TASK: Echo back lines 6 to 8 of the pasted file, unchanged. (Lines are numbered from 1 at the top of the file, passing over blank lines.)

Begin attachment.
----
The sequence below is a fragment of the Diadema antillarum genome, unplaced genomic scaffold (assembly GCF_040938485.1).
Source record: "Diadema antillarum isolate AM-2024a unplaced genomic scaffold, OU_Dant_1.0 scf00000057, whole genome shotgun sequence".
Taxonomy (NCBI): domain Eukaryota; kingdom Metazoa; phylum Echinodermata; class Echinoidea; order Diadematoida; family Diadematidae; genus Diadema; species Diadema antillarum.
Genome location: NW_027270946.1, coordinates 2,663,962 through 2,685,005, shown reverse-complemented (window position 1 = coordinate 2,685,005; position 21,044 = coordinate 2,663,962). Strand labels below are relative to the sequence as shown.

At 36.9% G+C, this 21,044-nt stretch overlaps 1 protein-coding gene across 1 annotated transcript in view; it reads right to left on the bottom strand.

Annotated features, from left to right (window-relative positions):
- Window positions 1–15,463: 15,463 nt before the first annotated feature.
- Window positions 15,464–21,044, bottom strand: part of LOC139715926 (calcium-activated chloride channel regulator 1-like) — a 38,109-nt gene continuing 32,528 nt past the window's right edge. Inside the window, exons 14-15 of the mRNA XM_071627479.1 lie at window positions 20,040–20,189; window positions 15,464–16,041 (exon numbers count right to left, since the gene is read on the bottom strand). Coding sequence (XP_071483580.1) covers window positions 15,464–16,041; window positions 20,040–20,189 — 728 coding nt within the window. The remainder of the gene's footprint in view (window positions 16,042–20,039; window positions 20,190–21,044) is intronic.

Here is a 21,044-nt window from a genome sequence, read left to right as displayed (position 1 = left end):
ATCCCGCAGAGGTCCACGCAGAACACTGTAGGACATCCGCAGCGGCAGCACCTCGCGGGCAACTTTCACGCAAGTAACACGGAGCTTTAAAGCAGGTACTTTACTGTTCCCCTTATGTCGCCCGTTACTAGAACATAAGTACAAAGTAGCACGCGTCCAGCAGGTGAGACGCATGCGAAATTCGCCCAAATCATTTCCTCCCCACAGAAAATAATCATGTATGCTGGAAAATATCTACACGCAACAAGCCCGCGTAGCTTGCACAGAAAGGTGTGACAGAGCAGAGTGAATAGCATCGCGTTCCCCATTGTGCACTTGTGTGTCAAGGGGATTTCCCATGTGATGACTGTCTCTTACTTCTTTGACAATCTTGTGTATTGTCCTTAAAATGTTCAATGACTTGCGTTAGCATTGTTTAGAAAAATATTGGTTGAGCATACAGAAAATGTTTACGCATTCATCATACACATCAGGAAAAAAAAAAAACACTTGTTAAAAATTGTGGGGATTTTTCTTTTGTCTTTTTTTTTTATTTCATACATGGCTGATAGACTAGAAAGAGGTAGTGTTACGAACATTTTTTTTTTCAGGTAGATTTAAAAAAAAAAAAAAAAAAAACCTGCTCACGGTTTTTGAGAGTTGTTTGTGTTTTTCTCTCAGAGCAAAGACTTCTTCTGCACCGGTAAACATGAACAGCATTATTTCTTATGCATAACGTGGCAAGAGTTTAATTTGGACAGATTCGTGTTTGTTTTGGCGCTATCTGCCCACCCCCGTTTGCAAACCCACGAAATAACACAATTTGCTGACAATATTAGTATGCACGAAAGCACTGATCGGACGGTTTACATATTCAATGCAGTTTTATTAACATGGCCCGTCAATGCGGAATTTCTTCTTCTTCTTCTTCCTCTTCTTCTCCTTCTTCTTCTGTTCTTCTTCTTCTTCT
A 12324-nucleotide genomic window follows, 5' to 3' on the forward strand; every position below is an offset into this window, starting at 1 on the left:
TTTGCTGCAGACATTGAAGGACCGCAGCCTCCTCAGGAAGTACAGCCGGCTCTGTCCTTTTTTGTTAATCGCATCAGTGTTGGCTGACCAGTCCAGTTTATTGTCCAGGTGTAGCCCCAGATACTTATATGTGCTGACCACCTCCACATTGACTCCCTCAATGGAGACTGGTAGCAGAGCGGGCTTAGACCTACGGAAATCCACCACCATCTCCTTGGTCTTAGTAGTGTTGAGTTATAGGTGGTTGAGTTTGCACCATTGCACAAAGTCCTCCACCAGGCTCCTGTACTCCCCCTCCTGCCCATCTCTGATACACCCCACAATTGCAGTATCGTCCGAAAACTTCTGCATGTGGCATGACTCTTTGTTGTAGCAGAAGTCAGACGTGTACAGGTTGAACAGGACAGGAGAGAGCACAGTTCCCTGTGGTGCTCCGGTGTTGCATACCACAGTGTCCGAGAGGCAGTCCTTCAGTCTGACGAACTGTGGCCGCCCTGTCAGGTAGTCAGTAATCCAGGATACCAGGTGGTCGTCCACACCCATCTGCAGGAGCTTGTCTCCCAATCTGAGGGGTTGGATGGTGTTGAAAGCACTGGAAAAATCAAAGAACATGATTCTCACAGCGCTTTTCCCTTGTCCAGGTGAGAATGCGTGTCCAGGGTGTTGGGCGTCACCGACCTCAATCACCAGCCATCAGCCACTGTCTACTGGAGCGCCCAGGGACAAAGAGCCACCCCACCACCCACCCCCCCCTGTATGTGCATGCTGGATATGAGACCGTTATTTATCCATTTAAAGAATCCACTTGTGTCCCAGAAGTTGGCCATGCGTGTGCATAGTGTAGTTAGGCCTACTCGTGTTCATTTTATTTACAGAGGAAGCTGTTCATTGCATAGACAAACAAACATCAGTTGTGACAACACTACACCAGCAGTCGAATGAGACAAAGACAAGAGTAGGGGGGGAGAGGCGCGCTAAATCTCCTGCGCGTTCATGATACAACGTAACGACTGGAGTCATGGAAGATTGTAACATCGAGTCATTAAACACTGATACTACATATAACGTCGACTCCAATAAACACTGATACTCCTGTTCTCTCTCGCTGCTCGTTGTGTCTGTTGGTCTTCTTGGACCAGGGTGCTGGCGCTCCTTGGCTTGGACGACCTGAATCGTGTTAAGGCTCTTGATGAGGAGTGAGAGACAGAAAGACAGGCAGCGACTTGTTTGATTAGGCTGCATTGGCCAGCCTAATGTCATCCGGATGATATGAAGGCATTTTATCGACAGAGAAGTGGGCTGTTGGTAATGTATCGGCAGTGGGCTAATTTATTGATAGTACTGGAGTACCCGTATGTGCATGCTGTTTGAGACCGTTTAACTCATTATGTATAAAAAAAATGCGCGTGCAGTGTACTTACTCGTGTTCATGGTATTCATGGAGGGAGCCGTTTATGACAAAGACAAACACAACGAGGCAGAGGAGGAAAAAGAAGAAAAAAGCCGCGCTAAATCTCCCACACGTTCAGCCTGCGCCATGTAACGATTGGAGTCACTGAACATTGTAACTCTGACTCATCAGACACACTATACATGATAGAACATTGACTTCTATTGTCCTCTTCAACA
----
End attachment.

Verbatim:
Annotated features, from left to right (window-relative positions):
- Window positions 1–15,463: 15,463 nt before the first annotated feature.
- Window positions 15,464–21,044, bottom strand: part of LOC139715926 (calcium-activated chloride channel regulator 1-like) — a 38,109-nt gene continuing 32,528 nt past the window's right edge. Inside the window, exons 14-15 of the mRNA XM_071627479.1 lie at window positions 20,040–20,189; window positions 15,464–16,041 (exon numbers count right to left, since the gene is read on the bottom strand). Coding sequence (XP_071483580.1) covers window positions 15,464–16,041; window positions 20,040–20,189 — 728 coding nt within the window. The remainder of the gene's footprint in view (window positions 16,042–20,039; window positions 20,190–21,044) is intronic.